"I always punish myself when I get no runs, just like I reward myself when I score runs with a chocolate bar at the end of the night if I get a hundred," he said. "So yeah, if I get no runs I always like to have a run or go to the gym or do something just to give myself a bit of a punishment."
England paceman Stuart Broad has dismissed Smith eight times in Tests — the only bowler to get the former Australia captain out more than leg-spinner Shah.
But Broad's total has come in 24 Tests while Shah has played in only six Tests against Smith.
"I feel the times he (Shah) has got me out, I have been on a few runs," Smith said. "I have been slogging in a couple of second innings ones where I was playing some funky shots and stuff so I'm not too worried."
West Indies will face a stern test against Afghanistan bowlers, led by captain Rashid Khan's legspin, when the teams meet in a one-off Test in this northern Indian city beginning Wednesday.
Both teams are familiar with the conditions in Lucknow after West Indies whitewashed Afghanistan 3-0 in the ODI series before Afghanistan came back to clinch the Twenty20 series 2-1.
Karim Janat, a 21-year-old allrounder who played a vital role in the Twenty20 series with 5-11 in the second game with his seam bowling, has received his first Test call-up. Another young fast bowler, Nijat Masood, is also among the 15-member squad in which left-arm spinner Hamza Hotak is making a comeback after two years.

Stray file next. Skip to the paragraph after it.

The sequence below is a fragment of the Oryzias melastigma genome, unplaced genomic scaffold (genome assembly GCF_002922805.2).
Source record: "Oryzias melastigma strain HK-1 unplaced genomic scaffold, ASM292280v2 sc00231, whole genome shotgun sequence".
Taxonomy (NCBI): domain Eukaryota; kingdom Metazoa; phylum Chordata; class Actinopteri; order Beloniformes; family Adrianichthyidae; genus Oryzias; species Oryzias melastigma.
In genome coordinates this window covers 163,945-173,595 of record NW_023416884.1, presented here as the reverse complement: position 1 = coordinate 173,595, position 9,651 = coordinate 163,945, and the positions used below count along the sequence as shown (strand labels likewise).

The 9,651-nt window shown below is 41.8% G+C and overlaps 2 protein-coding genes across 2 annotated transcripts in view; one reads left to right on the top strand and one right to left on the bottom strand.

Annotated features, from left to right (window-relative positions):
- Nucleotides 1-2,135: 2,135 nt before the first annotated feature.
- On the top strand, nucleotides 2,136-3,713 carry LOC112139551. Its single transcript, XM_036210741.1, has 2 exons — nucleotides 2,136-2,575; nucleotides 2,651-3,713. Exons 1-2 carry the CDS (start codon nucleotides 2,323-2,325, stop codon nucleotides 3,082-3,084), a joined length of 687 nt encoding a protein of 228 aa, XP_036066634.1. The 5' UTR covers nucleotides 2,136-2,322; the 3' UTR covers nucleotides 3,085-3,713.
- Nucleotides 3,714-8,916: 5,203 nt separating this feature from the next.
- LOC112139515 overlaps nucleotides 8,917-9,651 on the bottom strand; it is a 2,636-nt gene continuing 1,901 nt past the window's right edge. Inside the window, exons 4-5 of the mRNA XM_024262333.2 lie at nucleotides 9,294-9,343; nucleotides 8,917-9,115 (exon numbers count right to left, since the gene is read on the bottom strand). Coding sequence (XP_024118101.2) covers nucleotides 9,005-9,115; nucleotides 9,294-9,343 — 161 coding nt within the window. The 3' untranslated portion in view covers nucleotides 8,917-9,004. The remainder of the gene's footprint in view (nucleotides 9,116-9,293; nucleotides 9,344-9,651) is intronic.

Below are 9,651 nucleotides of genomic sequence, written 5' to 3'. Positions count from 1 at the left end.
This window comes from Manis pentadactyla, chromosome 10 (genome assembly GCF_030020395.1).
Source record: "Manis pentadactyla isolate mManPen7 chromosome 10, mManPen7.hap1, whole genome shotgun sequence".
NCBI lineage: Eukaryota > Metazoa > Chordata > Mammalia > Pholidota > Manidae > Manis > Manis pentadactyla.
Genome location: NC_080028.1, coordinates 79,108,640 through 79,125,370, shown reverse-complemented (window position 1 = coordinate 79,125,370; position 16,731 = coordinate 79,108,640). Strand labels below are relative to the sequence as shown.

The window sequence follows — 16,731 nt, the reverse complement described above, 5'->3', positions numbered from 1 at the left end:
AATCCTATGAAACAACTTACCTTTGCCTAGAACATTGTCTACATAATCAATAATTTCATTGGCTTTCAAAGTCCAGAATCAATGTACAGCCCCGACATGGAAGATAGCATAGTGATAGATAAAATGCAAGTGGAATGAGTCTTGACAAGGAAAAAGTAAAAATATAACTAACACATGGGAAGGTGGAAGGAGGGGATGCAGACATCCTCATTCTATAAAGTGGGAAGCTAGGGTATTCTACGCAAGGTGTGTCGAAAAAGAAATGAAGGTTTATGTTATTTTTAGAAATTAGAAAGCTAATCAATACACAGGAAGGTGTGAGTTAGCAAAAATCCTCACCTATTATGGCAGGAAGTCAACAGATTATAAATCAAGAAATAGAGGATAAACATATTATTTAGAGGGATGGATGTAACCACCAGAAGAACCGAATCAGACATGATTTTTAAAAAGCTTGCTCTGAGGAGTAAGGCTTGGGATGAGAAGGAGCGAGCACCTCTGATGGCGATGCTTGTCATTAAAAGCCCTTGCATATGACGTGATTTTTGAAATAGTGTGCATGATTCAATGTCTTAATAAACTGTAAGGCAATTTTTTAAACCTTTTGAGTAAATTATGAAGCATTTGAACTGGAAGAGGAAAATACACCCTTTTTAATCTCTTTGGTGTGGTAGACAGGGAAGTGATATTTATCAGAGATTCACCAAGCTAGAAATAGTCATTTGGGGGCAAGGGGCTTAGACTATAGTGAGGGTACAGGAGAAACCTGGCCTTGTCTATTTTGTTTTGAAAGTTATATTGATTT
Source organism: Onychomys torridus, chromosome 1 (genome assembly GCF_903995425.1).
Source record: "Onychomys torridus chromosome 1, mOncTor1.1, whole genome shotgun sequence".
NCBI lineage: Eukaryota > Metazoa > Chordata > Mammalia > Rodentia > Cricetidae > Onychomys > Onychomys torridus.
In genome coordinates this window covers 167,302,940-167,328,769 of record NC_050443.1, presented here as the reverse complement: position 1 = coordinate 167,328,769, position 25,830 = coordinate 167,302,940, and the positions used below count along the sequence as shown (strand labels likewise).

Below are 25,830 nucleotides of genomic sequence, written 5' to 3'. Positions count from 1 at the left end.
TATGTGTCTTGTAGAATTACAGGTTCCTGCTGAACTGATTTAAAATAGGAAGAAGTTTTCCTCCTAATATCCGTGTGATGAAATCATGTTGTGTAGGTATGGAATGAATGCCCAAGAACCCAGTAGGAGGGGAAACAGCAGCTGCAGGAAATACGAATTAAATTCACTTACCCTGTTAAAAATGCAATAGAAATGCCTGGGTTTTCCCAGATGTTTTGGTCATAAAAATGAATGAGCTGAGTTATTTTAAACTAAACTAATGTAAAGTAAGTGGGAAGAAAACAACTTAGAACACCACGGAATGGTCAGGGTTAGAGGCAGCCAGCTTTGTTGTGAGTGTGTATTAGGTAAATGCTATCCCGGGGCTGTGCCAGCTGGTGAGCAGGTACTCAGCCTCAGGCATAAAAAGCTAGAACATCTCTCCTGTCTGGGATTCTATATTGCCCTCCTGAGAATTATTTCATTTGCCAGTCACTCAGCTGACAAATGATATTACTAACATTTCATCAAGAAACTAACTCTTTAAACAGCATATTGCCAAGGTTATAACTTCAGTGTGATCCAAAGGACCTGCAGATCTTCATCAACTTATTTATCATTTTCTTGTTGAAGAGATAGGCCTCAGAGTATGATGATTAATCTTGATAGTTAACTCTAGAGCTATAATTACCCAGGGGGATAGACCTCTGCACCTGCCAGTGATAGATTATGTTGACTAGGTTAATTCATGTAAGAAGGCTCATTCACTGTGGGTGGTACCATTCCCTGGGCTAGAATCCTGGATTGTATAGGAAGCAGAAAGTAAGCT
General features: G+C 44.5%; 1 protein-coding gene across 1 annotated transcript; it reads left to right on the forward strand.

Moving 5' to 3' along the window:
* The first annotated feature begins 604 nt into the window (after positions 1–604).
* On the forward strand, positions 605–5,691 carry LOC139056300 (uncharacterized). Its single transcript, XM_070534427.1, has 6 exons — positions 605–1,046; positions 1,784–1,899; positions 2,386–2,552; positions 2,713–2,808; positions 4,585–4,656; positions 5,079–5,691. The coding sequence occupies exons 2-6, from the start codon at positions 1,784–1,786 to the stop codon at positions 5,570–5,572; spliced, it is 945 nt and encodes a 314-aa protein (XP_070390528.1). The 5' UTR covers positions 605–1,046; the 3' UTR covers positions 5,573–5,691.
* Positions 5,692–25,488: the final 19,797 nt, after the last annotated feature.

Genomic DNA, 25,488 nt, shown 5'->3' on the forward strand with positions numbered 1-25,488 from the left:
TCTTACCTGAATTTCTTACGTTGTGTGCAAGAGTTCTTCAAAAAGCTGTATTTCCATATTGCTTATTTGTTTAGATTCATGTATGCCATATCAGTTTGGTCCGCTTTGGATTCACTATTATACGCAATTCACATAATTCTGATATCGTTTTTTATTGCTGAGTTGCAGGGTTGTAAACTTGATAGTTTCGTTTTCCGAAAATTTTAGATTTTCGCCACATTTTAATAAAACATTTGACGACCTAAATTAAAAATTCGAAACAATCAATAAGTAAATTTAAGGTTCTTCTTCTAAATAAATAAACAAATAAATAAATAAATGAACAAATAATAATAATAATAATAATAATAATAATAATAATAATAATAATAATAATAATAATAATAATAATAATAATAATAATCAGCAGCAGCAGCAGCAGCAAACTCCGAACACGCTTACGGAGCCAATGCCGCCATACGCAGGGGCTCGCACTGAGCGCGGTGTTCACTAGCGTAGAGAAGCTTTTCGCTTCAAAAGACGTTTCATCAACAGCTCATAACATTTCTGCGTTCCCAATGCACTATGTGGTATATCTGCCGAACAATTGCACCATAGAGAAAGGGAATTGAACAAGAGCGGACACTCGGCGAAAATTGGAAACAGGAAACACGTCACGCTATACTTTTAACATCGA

Afghanistan will be without veteran allrounder Mohammad Nabi, who announced his retirement from Test cricket after beating Bangladesh by 223 runs in a one-off Test in September.
Rashid took a match haul of 11 wickets against Bangladesh in his first Test as Afghanistan captain that paved the way for an emphatic victory, but Nabi bowled extensively in that game and his absence might be felt in Lucknow.
Afghanistan has experienced former captain Asghar Afghan and Rahmat Shah to form the nucleus of its batting lineup. Shah scored 102 and Afghan narrowly missed out on his century when he was out for 92 against Bangladesh.
West Indies captain Jason Holder said his side is wary of the spin-friendly slow wicket in Lucknow.
"Afghanistan will be no pushovers, especially in these conditions which they are familiar with," Holder said. "It will be up to our batsmen to negotiate their spinners and do it well. I believe we have the quality to do that."